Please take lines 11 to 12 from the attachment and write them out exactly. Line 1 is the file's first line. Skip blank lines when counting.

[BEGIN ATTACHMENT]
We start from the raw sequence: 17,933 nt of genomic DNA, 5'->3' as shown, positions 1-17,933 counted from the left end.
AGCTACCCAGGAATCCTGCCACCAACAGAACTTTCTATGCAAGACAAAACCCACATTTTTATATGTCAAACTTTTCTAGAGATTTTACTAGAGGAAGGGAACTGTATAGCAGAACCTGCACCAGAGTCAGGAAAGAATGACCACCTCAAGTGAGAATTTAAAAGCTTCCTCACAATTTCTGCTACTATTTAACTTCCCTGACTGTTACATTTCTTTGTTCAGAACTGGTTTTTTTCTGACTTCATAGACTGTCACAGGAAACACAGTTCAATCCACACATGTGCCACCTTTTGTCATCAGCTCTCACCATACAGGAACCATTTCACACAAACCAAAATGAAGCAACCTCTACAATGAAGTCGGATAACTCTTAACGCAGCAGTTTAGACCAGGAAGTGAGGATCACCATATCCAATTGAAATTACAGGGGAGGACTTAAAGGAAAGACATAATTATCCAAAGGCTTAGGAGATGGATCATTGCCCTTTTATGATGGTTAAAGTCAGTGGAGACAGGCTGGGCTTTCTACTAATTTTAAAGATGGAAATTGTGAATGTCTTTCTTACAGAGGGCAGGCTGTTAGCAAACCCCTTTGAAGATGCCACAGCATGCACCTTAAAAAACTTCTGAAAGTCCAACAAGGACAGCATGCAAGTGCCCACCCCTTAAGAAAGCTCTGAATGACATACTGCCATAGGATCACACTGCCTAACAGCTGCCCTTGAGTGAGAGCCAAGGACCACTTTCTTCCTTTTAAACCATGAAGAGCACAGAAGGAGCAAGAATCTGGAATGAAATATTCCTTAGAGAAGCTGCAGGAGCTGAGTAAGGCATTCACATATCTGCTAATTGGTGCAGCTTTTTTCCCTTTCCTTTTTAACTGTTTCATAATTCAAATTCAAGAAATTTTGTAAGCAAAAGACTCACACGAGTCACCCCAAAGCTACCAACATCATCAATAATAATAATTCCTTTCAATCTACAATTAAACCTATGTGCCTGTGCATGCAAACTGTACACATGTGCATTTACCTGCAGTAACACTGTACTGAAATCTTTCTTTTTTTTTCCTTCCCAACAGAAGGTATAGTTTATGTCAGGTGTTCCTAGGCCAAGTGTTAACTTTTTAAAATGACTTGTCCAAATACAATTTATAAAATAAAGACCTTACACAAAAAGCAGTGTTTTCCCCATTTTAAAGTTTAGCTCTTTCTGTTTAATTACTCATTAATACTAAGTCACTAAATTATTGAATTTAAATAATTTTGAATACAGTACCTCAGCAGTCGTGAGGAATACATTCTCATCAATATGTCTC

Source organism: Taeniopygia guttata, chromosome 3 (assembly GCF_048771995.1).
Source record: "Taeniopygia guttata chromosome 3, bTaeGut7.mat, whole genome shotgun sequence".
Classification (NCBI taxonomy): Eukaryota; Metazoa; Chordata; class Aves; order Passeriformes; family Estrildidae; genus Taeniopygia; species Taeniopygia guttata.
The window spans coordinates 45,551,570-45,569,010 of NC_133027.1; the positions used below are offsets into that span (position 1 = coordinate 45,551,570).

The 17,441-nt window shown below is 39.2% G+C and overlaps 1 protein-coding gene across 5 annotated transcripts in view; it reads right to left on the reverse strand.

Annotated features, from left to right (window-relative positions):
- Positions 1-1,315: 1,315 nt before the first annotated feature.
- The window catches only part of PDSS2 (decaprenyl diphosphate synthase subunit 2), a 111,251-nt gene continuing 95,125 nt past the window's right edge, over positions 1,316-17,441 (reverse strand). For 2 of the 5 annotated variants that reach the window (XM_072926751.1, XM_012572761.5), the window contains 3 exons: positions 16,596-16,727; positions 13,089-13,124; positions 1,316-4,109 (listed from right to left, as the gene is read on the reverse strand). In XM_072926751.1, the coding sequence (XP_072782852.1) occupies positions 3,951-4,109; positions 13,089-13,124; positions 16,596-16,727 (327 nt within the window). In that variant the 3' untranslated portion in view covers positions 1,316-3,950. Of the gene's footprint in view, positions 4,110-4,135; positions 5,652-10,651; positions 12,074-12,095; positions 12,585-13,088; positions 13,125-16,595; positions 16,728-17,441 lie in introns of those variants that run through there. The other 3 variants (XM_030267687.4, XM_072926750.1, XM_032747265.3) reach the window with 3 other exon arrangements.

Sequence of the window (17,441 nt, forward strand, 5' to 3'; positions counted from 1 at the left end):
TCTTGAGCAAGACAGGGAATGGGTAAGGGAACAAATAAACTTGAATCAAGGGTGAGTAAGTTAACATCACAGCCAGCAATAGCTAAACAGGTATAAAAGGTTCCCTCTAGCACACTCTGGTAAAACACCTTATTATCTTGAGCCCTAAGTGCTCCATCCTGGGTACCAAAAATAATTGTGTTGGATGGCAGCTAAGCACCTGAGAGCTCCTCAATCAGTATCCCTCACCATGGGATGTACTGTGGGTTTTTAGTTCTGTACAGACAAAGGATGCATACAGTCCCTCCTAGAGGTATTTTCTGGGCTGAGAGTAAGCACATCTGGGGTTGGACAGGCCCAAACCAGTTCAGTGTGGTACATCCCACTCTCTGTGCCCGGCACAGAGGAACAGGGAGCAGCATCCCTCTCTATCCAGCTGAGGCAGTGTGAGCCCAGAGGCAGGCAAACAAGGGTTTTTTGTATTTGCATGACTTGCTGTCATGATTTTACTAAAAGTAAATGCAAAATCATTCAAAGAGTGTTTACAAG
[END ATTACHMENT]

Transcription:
Sequence of the window (17,441 nt, forward strand, 5' to 3'; positions counted from 1 at the left end):
TCTTGAGCAAGACAGGGAATGGGTAAGGGAACAAATAAACTTGAATCAAGGGTGAGTAAGTTAACATCACAGCCAGCAATAGCTAAACAGGTATAAAAGGTTCCCTCTAGCACACTCTGGTAAAACACCTTATTATCTTGAGCCCTAAGTGCTCCATCCTGGGTACCAAAAATAATTGTGTTGGATGGCAGCTAAGCACCTGAGAGCTCCTCAATCAGTATCCCTCACCATGGGATGTACTGTGGGTTTTTAGTTCTGTACAGACAAAGGATGCATACAGTCCCTCCTAGAGGTATTTTCTGGGCTGAGAGTAAGCACATCTGGGGTTGGACAGGCCCAAACCAGTTCAGTGTGGTACATCCCACTCTCTGTGCCCGGCACAGAGGAACAGGGAGCAGCATCCCTCTCTATCCAGCTGAGGCAGTGTGAGCCCAGAGGCAGGCAAACAAGGGTTTTTTGTATTTGCATGACTTGCTGTCATGATTTTACTAAAAGTAAATGCAAAATCATTCAAAGAGTGTTTACAAG